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House hopefuls tackle issues at Imlay debate


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Candidates for the 82nd District State Representative seat Jason Blauet (D), Todd Courser (R), Gary Howell (R), Bernard Jocuns, Jr. (D), Kevin Daley (R), Randy St. Laurent (R), John Stack (R), Bill Marquardt (D), Paul St. Louis (R) and Benjamin Stahl (R) pose for photo after July 11 forum in Imlay City. photo by Catherine Minolli.

July 16, 2008
IMLAY CITY — All ten candidates for the 82nd District House of Representatives seat were on hand for last Thursday's "Get Out The Vote" debate at the Imlay City Middle School.

Candidates on the Tues., Aug. 5 primary election ballot include: Republicans Todd Courser, Kevin Daley, Gary Howell, Randy St. Laurent, Paul St. Louis, John Stack and Ben Stahl; and Democrats Jason Blauet, Bernard Jocuns Jr. and Bill Marquardt.

Sponsored by Imlay City American Legion Post 135, the forum provided an opportunity for each candidate to discuss issues pertinent to local and state residents, based on questions from local media, including the Tri-City Times.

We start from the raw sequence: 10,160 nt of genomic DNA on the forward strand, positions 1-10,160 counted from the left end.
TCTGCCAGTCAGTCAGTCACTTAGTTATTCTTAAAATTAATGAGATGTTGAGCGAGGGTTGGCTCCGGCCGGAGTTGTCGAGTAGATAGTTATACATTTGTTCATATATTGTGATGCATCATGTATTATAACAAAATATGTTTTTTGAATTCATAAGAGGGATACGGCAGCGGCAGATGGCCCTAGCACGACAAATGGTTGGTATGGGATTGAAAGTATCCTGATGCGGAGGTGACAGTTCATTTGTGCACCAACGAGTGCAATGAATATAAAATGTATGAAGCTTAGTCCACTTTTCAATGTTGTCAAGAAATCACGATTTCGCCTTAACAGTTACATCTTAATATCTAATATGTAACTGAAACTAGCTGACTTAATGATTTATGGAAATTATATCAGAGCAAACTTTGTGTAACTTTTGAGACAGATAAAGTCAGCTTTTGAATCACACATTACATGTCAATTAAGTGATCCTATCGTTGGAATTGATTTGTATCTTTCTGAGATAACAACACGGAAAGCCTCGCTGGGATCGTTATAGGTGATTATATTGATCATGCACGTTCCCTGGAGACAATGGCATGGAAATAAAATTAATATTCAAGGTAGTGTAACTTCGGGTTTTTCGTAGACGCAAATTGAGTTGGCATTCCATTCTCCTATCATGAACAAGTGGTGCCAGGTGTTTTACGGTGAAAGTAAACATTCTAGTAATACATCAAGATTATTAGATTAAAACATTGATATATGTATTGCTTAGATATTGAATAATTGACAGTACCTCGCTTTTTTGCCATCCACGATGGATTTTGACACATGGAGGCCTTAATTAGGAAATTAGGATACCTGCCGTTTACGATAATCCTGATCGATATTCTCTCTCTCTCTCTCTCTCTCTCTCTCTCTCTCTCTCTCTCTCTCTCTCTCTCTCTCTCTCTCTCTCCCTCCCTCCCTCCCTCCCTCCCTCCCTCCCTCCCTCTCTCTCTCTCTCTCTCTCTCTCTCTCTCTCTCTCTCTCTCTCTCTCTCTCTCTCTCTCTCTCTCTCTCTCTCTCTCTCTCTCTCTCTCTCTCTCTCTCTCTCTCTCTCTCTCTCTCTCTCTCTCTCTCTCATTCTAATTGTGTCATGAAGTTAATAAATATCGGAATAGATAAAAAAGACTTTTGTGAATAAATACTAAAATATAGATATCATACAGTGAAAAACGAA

At the top of the list of questions was what the candidates would do to improve the economy and lessen the financial burden on residents.

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Answers ranged from eliminating the MBT tax, to cutting gas taxes, to reducing regulations on businesses.

"That's the million dollar question," said Todd Courser. "We have too much regulation and taxes are too high. This used to be a state where people would come to stake out their fortunes. We need to be able to do that again."

Alluding to Lapeer County's nearly 10% unemployment rate, John Stack said the figure may be the tip of the iceberg.

"That figure represents only those who are collecting (unemployment)," said Stack. "There are more people out of work than that. Manufacturing needs to return to the state. I'd like to see a recycling plant built right here in Lapeer County."